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Get UBIK! Science fiction masterwork. (Safe if read as directed)
on 3 April 2014
Although I'm familiar (as most people are) with the work of PKD through the various films that his short stories and novels have spawned, and others he has inspired, this was to my shame, my first ever PKD read. Ubik centres on a near future earth where telepathic and pre-cognitive abilities have become commonplace, and indeed dangerous to big business. As Dick wonderfully explains, in a form of natural evolutionary balance, an opposing force has developed alongside them, that of the "inertials": people born with an innate the ability to "block" specific types of psychic ability. When a business magnate hires the Prudence organisation (a company of such inertials) to secure his lunar facilities from telepaths, it's owner Glenn Runciter assembles eleven of his agents for the task, including Joe Chip a debt-ridden technician, and the newly hired Pat, a young woman with the unprecedented parapsychological ability to counter pre-cog ability by undoing past events. But what follows sends Chip and the team spiralling into peculiar events where their very existence seems to shift between past, present, and an eerie alternative universe where an ominous presence appears to be bearing an unfathomable influence. As they struggle to understand what's happening, the lines between reality and unreality begin to blur and the truth perhaps lies only in the strangely scrawled messages and notes that begin to appear in impossibly random locations, and the significance of the mysterious multi-purpose product "UBIK". But can the team survive long enough to find the answers and save themselves?
Ubik firmly deserve the accolade of "Masterwork". It's amazing to think that this visionary novel, exploring the themes of technology and reality is over 50 years old and it's clear why PKD continues to be such a massive influence on the science fiction community. The book itself is beautifully told, with the downbeat and broke Technician Joe Chip, and Prudence owner Runciter sharing the pov for the majority of the narrative. Dick's concise descriptions of a somewhat disconnected and impersonal future through its incessantly rigid machine operated systems and steampunk-esque 'retro-future' devices are brilliantly evocative, whilst his explanations of complicated physics keep you firmly rooted in the genre, yet awlays on the right side of sci-fi babble. In fact, through a seamless use of character and scene, Dick does a perfect job of maintaining tension and momentum in a story that in other hands could easily be nothing more than a massively self indulgent mess. Above all, in spite the wealth of its wonderfully inventive ideas and tehcnological world building, Ubik is much mroe than a set of brilliant concepts moulded into a story. It's a darkly comic, intriguing, and thoroughly absorbing narrative that works because of a perfect symbiosis between setting chracter and story and pushes forward to the next mind bending twist and turn with the masterful ease of an author who understands his reader.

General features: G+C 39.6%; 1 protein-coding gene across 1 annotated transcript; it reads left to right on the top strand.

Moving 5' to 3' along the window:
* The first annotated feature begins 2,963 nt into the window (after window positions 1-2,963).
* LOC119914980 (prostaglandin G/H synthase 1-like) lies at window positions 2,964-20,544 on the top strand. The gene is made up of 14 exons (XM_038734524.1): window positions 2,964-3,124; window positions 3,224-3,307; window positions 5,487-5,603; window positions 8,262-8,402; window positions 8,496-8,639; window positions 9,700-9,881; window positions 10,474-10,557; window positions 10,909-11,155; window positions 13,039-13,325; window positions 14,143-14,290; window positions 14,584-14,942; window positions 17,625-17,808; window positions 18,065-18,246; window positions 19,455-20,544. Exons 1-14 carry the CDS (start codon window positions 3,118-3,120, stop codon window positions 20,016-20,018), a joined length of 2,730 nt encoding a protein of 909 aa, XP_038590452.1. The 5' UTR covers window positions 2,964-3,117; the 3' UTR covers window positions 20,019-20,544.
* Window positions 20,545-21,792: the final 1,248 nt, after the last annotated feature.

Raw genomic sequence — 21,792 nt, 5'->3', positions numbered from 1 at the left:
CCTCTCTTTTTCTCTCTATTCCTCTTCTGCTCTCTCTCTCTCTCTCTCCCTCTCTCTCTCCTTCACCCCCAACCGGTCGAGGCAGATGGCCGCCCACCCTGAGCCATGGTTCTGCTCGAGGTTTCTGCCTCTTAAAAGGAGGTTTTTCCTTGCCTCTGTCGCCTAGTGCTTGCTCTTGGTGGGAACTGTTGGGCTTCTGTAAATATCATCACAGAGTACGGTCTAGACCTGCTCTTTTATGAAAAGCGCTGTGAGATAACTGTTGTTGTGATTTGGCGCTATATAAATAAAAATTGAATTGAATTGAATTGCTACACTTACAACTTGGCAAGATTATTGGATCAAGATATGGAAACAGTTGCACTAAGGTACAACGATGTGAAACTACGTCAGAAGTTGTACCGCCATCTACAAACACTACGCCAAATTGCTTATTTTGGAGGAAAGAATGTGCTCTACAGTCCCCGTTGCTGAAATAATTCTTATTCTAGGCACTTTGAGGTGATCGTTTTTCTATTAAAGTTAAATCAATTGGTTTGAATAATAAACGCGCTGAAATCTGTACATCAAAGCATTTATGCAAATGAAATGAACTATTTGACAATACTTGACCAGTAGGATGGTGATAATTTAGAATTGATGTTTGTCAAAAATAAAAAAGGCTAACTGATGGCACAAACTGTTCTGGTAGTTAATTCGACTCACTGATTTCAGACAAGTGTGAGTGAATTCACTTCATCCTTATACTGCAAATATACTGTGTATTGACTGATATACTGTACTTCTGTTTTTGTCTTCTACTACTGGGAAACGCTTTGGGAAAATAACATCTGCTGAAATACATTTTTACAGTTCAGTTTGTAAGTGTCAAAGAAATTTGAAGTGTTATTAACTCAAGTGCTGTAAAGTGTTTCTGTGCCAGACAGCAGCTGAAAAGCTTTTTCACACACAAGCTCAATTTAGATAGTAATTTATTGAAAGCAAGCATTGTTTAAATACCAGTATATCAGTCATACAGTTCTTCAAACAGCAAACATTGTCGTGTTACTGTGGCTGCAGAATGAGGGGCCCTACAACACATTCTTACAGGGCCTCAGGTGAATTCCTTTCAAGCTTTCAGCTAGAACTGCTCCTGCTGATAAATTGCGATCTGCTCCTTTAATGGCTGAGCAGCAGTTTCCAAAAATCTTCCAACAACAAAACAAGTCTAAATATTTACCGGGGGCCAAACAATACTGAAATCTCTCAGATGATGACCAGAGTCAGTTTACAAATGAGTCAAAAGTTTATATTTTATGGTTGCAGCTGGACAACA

At a basic level it's a solid sci-fi yarn, but Ubik has so much more to offer than that; with PKD's typical themes of humanity and boundaries of reality and in the case of Ubik itself, even the very nature of faith in its human and theological forms.
As an intro to PKD's writings, I can't recommend this highly enough. I for one will now be scouring through his catalogue!